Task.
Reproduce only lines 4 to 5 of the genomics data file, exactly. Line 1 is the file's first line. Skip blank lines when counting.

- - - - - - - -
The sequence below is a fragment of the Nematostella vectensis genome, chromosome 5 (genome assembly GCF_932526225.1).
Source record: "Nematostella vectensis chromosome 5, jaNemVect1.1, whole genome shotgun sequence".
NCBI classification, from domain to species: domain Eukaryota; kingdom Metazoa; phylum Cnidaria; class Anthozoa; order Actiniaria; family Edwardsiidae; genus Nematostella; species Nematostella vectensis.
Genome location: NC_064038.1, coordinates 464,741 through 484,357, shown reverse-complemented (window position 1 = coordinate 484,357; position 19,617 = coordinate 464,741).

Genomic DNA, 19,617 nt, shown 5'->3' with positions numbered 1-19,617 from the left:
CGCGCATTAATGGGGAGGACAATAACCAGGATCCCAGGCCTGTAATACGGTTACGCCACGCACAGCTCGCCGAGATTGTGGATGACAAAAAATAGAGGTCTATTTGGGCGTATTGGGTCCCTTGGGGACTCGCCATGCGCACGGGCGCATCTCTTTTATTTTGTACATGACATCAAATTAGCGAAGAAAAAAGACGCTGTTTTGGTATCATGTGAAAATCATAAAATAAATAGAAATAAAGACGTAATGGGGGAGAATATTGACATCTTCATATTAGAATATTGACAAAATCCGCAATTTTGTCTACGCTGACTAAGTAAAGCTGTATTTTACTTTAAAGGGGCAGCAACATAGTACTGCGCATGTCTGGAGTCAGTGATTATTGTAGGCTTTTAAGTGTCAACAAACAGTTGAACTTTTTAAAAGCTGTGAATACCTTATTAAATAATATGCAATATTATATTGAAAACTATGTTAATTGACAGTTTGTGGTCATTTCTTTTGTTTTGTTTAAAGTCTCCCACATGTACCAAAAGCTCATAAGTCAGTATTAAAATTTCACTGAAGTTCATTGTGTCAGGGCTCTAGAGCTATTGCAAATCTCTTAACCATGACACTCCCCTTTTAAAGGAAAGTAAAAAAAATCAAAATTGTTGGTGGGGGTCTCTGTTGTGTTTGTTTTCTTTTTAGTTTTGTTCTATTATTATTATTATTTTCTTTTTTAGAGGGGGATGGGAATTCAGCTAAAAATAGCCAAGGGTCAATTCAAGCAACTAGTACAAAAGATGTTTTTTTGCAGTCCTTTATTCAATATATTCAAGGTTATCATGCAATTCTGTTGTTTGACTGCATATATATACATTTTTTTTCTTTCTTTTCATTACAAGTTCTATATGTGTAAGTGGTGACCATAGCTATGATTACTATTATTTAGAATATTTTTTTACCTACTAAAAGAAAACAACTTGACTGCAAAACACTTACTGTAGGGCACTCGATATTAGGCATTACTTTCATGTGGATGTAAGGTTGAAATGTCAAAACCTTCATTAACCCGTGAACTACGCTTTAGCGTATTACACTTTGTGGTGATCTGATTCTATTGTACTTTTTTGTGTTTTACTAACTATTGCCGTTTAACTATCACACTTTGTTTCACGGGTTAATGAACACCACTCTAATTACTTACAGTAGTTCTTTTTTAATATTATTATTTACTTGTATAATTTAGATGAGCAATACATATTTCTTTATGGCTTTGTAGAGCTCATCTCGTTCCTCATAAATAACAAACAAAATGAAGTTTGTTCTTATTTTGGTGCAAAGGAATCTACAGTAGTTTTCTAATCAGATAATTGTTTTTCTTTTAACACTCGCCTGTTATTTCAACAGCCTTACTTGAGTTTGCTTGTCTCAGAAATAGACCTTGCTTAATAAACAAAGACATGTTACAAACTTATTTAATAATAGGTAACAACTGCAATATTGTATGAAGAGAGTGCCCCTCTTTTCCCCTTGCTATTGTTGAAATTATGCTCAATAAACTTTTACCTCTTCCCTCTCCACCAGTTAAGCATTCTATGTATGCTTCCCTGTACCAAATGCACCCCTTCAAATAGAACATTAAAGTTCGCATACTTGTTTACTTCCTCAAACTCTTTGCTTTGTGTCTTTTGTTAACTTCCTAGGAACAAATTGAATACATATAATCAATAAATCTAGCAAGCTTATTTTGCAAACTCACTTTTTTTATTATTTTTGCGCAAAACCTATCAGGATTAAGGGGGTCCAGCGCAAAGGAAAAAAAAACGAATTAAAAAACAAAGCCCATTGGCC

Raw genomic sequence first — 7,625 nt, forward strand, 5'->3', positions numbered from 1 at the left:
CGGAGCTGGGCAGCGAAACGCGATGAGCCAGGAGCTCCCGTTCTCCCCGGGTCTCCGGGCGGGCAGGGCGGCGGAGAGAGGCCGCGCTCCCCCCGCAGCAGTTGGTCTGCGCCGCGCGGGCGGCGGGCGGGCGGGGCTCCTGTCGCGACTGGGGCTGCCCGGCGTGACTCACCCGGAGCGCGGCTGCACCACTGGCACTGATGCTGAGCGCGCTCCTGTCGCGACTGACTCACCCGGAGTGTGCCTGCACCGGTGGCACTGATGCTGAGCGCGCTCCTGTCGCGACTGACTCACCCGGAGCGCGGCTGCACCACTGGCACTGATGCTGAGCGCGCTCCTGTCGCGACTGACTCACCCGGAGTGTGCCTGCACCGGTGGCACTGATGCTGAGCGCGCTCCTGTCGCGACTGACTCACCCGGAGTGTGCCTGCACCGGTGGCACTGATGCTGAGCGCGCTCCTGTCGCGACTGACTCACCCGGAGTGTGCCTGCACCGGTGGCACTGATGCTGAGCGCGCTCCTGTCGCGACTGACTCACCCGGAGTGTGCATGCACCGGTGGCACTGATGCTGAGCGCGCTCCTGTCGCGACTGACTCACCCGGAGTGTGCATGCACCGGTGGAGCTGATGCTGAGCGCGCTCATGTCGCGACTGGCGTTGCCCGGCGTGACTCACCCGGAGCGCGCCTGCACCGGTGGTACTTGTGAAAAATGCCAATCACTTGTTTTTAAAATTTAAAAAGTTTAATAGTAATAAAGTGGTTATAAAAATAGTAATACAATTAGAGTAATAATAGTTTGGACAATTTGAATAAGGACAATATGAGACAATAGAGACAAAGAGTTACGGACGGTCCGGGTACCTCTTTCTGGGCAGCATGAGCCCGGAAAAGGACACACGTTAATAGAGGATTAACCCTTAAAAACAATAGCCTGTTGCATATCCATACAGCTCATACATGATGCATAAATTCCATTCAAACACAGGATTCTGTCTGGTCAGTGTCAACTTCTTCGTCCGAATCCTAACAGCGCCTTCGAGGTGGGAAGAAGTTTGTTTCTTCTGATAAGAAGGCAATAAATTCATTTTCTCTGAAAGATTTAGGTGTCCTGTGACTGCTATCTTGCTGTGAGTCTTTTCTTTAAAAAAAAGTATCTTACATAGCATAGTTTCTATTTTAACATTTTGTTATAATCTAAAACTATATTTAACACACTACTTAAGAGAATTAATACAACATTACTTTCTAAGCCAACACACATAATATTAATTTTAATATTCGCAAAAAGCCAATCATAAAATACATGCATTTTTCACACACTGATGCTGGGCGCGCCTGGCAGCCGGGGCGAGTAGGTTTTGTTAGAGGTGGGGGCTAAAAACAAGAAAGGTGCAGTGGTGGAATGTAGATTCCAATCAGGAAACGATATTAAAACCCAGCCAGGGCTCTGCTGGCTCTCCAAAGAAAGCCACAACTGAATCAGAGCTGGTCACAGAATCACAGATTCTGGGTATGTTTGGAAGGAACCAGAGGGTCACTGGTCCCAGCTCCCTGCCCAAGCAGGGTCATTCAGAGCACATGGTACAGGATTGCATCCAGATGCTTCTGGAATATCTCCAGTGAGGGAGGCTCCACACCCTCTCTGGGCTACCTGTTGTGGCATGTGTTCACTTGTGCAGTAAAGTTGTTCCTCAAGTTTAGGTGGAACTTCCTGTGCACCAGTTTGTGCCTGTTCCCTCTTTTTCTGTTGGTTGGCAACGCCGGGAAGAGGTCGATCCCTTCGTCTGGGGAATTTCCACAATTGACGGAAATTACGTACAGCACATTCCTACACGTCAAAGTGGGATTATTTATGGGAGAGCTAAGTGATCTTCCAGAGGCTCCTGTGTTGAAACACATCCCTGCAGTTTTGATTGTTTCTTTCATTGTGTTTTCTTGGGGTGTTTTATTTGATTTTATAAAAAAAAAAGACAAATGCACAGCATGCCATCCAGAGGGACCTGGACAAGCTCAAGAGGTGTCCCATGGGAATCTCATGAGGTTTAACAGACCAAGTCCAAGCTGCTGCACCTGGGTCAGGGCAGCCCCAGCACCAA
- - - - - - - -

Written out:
Genome location: NC_064038.1, coordinates 464,741 through 484,357, shown reverse-complemented (window position 1 = coordinate 484,357; position 19,617 = coordinate 464,741).

Genomic DNA, 19,617 nt, shown 5'->3' with positions numbered 1-19,617 from the left: